What are you looking for?

Our Coffee Story: kashi by Kurasu Patissiere, Natsuko

Hi everyone! We hope you all are having a lovely day.

While Kurasu is based in Kyoto, many of our staff members are from various areas of Japan. In this mini interview series, “My Coffee Roots”, we ask our team to share a bit about them- how they enjoy coffee at home, their favorite cafes in their hometown and in Kyoto. This time we asked our head patissiere at kashi by Kurasu, Natsuko, to share her “coffee roots.”  

Brew yourself a nice cup of coffee, sit back, and enjoy her story.

【Natsuko Fukuda】

Originally from Nagano, 27 years-old Natsuko first moved to Kyoto to attend a college, then trained at a confectionary school, then soon entered the culinary industry.  First she worked as a barista at Ogawa Coffee, and when Kurasu set up kashi by Kurasu, she joined the company. With her wealth of experience and knowledge as a barista, she now oversees the planning and production of sweets served at Kurasu's cafe, with a concept of creating sweets that pair well with coffee. Her warm and gentle smile melts anyone’s heart, and while she is loved for her gentle personality, the determined and stoic “artisan” side of her attracts great admiration too.

Her hobby is to do laundry, and her favorite brewing gear is Hario V60 and her mother’s handmade dripper.

-How did you come to love coffee?

Back when I was 18 and moved to Kyoto for my studies. I’ve never gone to a cafe before then, and I remember feeling overwhelmed by the sheer number of cafes in the city- that was “this is what a big city is all about” moment for me. Also, spending 500 or 1,000 yen for a tea break was something I was not familiar with where I am from, so I was blown away when I learned high school students would casually go to Starbucks after school. It seemed really cool and extravagant to me back then.

Initially, I was visiting various cafes with my friends and enjoyed the feel-good, stylish atmosphere, but then I noticed myself leaning towards visiting coffee shops without realizing. One of the most memorable experiences was my first visit to LIGHT UP COFFEE (they no longer have their Kyoto branch sadly), and the barista served me a cup saying “this one tastes like a strawberry”- looking back, I think that was when I first fell in love with the world of specialty coffee.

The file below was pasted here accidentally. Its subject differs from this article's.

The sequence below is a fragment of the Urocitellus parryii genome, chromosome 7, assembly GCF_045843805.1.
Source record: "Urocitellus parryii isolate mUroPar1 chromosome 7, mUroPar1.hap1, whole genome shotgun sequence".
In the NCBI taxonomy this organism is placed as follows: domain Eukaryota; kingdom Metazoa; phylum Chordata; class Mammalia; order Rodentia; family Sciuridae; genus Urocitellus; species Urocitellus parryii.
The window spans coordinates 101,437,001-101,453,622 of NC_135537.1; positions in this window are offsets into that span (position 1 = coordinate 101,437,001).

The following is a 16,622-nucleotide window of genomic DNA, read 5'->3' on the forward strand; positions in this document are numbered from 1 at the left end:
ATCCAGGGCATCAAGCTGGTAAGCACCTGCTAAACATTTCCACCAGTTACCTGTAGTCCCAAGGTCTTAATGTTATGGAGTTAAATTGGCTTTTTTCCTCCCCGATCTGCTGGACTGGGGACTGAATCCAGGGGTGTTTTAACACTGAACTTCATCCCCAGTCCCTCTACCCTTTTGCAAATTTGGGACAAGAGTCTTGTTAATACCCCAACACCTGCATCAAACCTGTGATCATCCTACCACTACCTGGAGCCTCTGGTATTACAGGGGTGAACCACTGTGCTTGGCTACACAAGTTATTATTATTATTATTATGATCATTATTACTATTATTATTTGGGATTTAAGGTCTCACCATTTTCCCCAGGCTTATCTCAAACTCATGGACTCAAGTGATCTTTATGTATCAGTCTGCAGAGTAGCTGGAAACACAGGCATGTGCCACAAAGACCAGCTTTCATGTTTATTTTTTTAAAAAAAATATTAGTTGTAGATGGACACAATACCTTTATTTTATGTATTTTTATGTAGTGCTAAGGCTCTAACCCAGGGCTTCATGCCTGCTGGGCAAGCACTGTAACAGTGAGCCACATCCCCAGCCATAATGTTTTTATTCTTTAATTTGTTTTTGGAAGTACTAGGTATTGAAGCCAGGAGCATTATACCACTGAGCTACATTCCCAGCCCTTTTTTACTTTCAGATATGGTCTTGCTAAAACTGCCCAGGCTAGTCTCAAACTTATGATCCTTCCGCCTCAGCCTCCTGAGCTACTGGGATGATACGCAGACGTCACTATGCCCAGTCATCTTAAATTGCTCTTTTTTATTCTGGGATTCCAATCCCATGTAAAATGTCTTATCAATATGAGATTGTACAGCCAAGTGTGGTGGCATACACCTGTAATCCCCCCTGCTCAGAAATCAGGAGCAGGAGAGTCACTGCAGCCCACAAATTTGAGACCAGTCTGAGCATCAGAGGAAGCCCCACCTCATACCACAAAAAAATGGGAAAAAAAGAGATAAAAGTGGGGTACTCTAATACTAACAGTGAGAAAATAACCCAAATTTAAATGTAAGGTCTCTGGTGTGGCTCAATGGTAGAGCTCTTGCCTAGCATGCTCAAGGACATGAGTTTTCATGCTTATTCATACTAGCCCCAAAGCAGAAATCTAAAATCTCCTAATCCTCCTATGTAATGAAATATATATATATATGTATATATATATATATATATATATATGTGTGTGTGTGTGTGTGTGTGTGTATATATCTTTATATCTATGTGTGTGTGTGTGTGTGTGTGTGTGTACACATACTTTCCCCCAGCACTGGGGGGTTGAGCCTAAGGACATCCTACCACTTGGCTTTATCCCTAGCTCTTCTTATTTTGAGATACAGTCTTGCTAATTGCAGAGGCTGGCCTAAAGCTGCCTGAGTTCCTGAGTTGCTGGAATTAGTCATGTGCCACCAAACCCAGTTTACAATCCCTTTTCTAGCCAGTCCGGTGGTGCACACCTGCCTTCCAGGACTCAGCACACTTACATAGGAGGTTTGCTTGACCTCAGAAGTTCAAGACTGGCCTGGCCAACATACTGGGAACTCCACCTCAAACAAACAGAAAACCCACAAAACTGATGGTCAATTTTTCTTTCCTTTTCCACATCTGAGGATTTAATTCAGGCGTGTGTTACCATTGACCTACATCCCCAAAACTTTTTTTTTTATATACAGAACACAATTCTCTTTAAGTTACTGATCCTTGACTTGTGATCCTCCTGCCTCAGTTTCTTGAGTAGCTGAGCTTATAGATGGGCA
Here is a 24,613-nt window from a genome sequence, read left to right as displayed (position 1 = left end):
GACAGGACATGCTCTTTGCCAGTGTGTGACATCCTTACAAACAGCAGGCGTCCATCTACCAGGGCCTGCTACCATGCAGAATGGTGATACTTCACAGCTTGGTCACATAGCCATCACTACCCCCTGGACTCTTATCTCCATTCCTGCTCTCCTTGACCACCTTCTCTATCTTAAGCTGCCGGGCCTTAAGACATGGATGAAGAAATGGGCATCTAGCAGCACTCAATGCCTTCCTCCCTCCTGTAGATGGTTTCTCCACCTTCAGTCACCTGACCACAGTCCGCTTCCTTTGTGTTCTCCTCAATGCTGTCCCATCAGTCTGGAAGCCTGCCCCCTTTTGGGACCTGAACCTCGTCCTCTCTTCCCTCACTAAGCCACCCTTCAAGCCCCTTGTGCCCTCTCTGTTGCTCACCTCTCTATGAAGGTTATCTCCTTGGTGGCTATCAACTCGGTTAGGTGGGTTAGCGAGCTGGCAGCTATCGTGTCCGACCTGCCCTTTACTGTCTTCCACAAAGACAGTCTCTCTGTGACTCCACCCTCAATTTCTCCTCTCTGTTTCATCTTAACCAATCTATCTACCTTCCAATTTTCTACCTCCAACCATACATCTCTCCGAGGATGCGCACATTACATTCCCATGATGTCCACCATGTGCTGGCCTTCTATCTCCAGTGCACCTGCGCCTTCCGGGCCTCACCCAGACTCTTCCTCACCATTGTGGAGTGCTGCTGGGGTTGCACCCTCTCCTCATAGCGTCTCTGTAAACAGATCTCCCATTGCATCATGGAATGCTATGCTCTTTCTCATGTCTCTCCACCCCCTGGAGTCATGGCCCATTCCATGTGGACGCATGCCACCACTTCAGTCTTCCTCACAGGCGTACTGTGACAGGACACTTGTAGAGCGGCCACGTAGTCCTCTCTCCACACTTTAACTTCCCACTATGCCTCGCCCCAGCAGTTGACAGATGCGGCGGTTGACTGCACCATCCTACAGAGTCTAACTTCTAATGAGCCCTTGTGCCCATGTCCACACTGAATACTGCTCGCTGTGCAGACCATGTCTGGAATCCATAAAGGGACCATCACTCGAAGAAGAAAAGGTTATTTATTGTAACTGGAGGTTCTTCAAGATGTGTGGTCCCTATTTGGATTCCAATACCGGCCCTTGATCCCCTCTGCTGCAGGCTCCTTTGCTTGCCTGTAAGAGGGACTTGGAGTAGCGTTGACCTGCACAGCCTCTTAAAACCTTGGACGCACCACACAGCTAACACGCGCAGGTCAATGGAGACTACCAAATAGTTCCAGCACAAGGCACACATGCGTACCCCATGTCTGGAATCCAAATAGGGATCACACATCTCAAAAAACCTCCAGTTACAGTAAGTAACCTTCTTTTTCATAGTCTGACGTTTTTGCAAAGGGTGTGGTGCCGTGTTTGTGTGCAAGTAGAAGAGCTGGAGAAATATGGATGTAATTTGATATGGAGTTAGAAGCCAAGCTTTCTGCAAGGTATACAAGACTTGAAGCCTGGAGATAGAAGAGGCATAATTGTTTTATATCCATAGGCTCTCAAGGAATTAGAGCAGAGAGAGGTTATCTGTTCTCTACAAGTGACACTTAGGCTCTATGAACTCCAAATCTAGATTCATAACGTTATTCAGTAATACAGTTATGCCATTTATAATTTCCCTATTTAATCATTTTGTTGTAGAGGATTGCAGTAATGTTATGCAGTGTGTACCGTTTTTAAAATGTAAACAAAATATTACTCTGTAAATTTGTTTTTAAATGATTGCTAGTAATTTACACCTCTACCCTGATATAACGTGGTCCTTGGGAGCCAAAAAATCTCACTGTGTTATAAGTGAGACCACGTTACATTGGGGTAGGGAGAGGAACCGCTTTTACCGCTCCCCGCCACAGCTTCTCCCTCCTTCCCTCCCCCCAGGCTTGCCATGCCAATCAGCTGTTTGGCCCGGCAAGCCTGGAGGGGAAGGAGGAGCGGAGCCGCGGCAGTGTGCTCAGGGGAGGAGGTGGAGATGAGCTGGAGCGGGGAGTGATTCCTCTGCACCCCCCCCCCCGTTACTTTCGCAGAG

-How do you and your family enjoy coffee at home?

Until I started working in the coffee industry, we were mostly drinking instant or Nescafe. I remember my mother always had it with milk. After we introduced ourselves to specialty coffee, my family started to get brewing equipment and manual brewing coffee at home. Now, my father brews coffee even at his workplace, and recently he showed me his nice portable set of grinder, dripper and a cup.

My mother uses a Kalita Tsubame Wave dripper that I gave her as a gift some time ago. The Wilfa grinder in the photo was given by Yoshihara-san, and my mother cleans it sparkling clean every time she uses- not a single fine grind left.  


-Tell us about your favorite coffee shops!

To be honest, I don’t know much about the coffee scene in my hometown. Nagano is surrounded by a mountain range, the air is extremely clear, and there is that lovely smell of nature and earth in the breeze. Also at night you’d find a beautiful sky full of stars. I heard Starbucks and Komeda Coffee have opened since I moved to Kyoto- I haven’t got a chance to visit yet, but whenever I drive past I see many cars parked outside, so they must be quite popular.

In Kyoto I highly recommend Akatsuki Coffee- they serve coffee from FUGLEN COFFEE ROASTERS, my favorite one to visit when I’m in Tokyo, and the coffee never disappoints. I love how sweet and delicious the coffee Akatsuki Coffee serves, and I can never say no to their sweets. I love everything about them, even the color of their wall, cutlery or furniture.


-Do you have any other coffee-related anecdotes?

My mother loves handcrafting things, and recently she started to attend a pottery class. Her latest projects have been coffee drippers and I took some of them to my Kyoto home to use. It’s amazing to see how she improves the quality each time- the shape, angle, thickness, etc. are getting better and better, and she even made a lid the other day. I love seeing her creation and I wish everyone could see them too!


How did you enjoy Natsuko’s story? It’s amazing to see how her encounter with coffee prompted her family to start enjoying it, and it created lovely conversations, hobbies, and memories around it.

What is your “Coffee Roots”? This weekend, brew some nice cup of coffee, try thinking back to your first encounter with coffee and memorable moments- it’ll surely add a touch of something special to your everyday coffee break.

Thank you so much for reading and stay tuned for our next post!  

If you enjoyed this post, you may also like:

Our Story: kashi by Kurasu"

Japanese brew guide on iced pour-over coffee